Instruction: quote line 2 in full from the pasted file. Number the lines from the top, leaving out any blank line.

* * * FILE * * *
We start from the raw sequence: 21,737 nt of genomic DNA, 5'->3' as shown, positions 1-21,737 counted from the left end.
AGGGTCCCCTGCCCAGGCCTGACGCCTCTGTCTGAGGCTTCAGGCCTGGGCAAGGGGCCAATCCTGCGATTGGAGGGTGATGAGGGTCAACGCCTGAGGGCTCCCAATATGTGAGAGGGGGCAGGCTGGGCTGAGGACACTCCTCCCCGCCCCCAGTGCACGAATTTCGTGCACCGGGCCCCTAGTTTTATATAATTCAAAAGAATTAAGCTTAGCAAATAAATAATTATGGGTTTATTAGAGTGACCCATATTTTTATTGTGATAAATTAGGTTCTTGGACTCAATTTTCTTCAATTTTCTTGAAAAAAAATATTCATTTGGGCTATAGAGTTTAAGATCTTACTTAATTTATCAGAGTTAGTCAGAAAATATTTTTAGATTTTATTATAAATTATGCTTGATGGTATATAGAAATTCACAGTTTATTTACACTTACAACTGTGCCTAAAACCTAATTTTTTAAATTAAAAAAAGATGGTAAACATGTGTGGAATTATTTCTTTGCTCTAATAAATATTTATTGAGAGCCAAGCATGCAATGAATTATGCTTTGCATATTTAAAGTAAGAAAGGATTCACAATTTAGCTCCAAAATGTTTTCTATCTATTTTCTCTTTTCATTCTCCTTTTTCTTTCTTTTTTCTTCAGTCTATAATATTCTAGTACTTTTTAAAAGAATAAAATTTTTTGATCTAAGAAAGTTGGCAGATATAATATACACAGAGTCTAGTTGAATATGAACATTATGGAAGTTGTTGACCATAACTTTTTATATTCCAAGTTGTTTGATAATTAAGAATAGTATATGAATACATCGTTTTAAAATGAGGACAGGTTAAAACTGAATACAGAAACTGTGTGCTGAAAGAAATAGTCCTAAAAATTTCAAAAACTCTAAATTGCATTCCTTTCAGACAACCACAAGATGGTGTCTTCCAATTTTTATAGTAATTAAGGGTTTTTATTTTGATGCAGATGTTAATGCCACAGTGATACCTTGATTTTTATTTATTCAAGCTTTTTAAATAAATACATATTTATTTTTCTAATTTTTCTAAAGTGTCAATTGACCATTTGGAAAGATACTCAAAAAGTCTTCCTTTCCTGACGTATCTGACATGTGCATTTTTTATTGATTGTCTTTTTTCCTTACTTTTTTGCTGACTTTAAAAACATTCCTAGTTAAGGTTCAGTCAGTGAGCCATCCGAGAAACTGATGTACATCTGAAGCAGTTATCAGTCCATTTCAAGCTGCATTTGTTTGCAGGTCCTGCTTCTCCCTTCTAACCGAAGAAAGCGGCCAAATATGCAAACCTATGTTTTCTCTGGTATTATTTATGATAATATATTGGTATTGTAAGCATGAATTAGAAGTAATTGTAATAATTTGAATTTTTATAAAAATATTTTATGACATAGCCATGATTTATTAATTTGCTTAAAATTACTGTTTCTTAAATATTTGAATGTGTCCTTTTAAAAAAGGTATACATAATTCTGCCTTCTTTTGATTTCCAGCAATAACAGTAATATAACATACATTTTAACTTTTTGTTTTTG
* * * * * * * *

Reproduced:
AGGGTCCCCTGCCCAGGCCTGACGCCTCTGTCTGAGGCTTCAGGCCTGGGCAAGGGGCCAATCCTGCGATTGGAGGGTGATGAGGGTCAACGCCTGAGGGCTCCCAATATGTGAGAGGGGGCAGGCTGGGCTGAGGACACTCCTCCCCGCCCCCAGTGCACGAATTTCGTGCACCGGGCCCCTAGTTTTATATAATTCAAAAGAATTAAGCTTAGCAAATAAATAATTATGGGTTTATTAGAGTGACCCATATTTTTATTGTGATAAATTAGGTTCTTGGACTCAATTTTCTTCAATTTTCTTGAAAAAAAATATTCATTTGGGCTATAGAGTTTAAGATCTTACTTAATTTATCAGAGTTAGTCAGAAAATATTTTTAGATTTTATTATAAATTATGCTTGATGGTATATAGAAATTCACAGTTTATTTACACTTACAACTGTGCCTAAAACCTAATTTTTTAAATTAAAAAAAGATGGTAAACATGTGTGGAATTATTTCTTTGCTCTAATAAATATTTATTGAGAGCCAAGCATGCAATGAATTATGCTTTGCATATTTAAAGTAAGAAAGGATTCACAATTTAGCTCCAAAATGTTTTCTATCTATTTTCTCTTTTCATTCTCCTTTTTCTTTCTTTTTTCTTCAGTCTATAATATTCTAGTACTTTTTAAAAGAATAAAATTTTTTGATCTAAGAAAGTTGGCAGATATAATATACACAGAGTCTAGTTGAATATGAACATTATGGAAGTTGTTGACCATAACTTTTTATATTCCAAGTTGTTTGATAATTAAGAATAGTATATGAATACATCGTTTTAAAATGAGGACAGGTTAAAACTGAATACAGAAACTGTGTGCTGAAAGAAATAGTCCTAAAAATTTCAAAAACTCTAAATTGCATTCCTTTCAGACAACCACAAGATGGTGTCTTCCAATTTTTATAGTAATTAAGGGTTTTTATTTTGATGCAGATGTTAATGCCACAGTGATACCTTGATTTTTATTTATTCAAGCTTTTTAAATAAATACATATTTATTTTTCTAATTTTTCTAAAGTGTCAATTGACCATTTGGAAAGATACTCAAAAAGTCTTCCTTTCCTGACGTATCTGACATGTGCATTTTTTATTGATTGTCTTTTTTCCTTACTTTTTTGCTGACTTTAAAAACATTCCTAGTTAAGGTTCAGTCAGTGAGCCATCCGAGAAACTGATGTACATCTGAAGCAGTTATCAGTCCATTTCAAGCTGCATTTGTTTGCAGGTCCTGCTTCTCCCTTCTAACCGAAGAAAGCGGCCAAATATGCAAACCTATGTTTTCTCTGGTATTATTTATGATAATATATTGGTATTGTAAGCATGAATTAGAAGTAATTGTAATAATTTGAATTTTTATAAAAATATTTTATGACATAGCCATGATTTATTAATTTGCTTAAAATTACTGTTTCTTAAATATTTGAATGTGTCCTTTTAAAAAAGGTATACATAATTCTGCCTTCTTTTGATTTCCAGCAATAACAGTAATATAACATACATTTTAACTTTTTGTTTTTG